NASA recently released the largest photo ever taken that shows part of the Andromeda galaxy. The photo is made up of 1.5 billion pixels and the full-sized photo takes up 4.3 GB of disk space. The image shows over 100 million stars and thousands of star clusters in the images that stretches out over 40,000 light-years across one of the edge of the pancake shape discs of Andromeda.
Because the galaxy is only 2.5 million light-years from Earth, it is a much bigger target in the sky than the myriad galaxies Hubble routinely photographs that are billions of light-years away. This means that the Hubble survey is assembled together into a mosaic image using 7,398 exposures taken over 411 individual pointings.
The largest NASA Hubble Space Telescope image ever assembled, this sweeping bird’s-eye view of a portion of the Andromeda galaxy (M31) is the sharpest large composite image ever taken of our galactic next-door neighbor. Though the galaxy is over 2 million light-years away, the Hubble Space Telescope is powerful enough to resolve individual stars in a 61,000-light-year-long stretch of the galaxy’s pancake-shaped disk. It’s like photographing a beach and resolving individual grains of sand. And there are lots of stars in this sweeping view — over 100 million, with some of them in thousands of star clusters seen embedded in the disk.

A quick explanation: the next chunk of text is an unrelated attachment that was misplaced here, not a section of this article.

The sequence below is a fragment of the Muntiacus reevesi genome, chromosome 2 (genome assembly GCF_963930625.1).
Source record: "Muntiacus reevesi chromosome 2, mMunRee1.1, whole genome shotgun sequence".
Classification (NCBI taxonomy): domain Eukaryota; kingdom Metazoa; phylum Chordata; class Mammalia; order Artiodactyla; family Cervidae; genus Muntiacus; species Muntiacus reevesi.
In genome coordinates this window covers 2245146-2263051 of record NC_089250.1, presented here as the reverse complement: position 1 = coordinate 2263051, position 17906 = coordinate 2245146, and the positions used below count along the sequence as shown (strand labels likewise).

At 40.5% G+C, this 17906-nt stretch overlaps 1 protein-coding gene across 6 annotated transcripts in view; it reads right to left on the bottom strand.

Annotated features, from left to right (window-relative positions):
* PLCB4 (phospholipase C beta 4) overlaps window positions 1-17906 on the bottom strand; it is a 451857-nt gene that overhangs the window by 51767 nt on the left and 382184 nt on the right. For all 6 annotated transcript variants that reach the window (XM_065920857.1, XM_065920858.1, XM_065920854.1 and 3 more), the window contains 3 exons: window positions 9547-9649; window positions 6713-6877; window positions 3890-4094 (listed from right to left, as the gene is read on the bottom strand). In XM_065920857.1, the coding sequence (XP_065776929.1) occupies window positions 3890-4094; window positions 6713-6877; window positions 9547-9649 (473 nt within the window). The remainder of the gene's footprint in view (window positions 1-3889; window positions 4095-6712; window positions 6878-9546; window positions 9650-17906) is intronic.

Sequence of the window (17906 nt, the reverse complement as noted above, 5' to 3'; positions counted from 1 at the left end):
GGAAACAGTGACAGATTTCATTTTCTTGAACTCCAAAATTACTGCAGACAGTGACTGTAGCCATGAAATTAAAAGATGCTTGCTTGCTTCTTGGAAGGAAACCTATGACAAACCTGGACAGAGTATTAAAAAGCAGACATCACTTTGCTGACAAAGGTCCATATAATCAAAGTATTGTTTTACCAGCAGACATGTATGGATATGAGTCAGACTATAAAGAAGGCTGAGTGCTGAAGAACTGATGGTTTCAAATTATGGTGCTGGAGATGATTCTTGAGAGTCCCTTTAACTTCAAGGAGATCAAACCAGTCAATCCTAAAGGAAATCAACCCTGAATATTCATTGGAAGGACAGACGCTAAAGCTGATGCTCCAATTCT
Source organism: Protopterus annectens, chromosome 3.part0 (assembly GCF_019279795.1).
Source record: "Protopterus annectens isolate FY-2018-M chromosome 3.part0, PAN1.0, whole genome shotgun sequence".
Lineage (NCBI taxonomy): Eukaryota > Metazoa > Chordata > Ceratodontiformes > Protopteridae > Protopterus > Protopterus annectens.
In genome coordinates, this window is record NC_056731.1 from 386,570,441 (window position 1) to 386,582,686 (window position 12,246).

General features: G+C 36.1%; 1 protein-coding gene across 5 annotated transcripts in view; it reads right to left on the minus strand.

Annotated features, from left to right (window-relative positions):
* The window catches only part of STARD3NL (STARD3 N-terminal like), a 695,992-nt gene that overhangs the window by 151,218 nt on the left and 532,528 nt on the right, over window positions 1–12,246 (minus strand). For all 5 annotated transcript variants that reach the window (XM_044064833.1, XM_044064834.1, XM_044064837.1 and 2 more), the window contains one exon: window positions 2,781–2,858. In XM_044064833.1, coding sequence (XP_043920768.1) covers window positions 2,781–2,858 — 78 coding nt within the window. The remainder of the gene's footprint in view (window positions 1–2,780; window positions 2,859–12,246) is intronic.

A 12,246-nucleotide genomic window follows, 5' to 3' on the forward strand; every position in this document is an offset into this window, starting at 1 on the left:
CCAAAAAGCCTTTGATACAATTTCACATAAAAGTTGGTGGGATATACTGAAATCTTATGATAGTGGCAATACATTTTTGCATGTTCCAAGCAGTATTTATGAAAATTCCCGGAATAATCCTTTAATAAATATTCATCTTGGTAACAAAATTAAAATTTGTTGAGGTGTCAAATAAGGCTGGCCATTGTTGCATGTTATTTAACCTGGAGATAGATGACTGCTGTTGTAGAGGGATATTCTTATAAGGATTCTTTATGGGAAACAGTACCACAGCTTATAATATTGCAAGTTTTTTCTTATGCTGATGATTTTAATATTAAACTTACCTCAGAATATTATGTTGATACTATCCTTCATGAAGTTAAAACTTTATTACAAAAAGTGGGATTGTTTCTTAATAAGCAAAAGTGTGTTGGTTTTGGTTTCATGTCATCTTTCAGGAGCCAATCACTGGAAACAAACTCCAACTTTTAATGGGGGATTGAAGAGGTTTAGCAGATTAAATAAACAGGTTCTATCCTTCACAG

Check out an amazing zoomable view of the image at SpaceTelescope.org.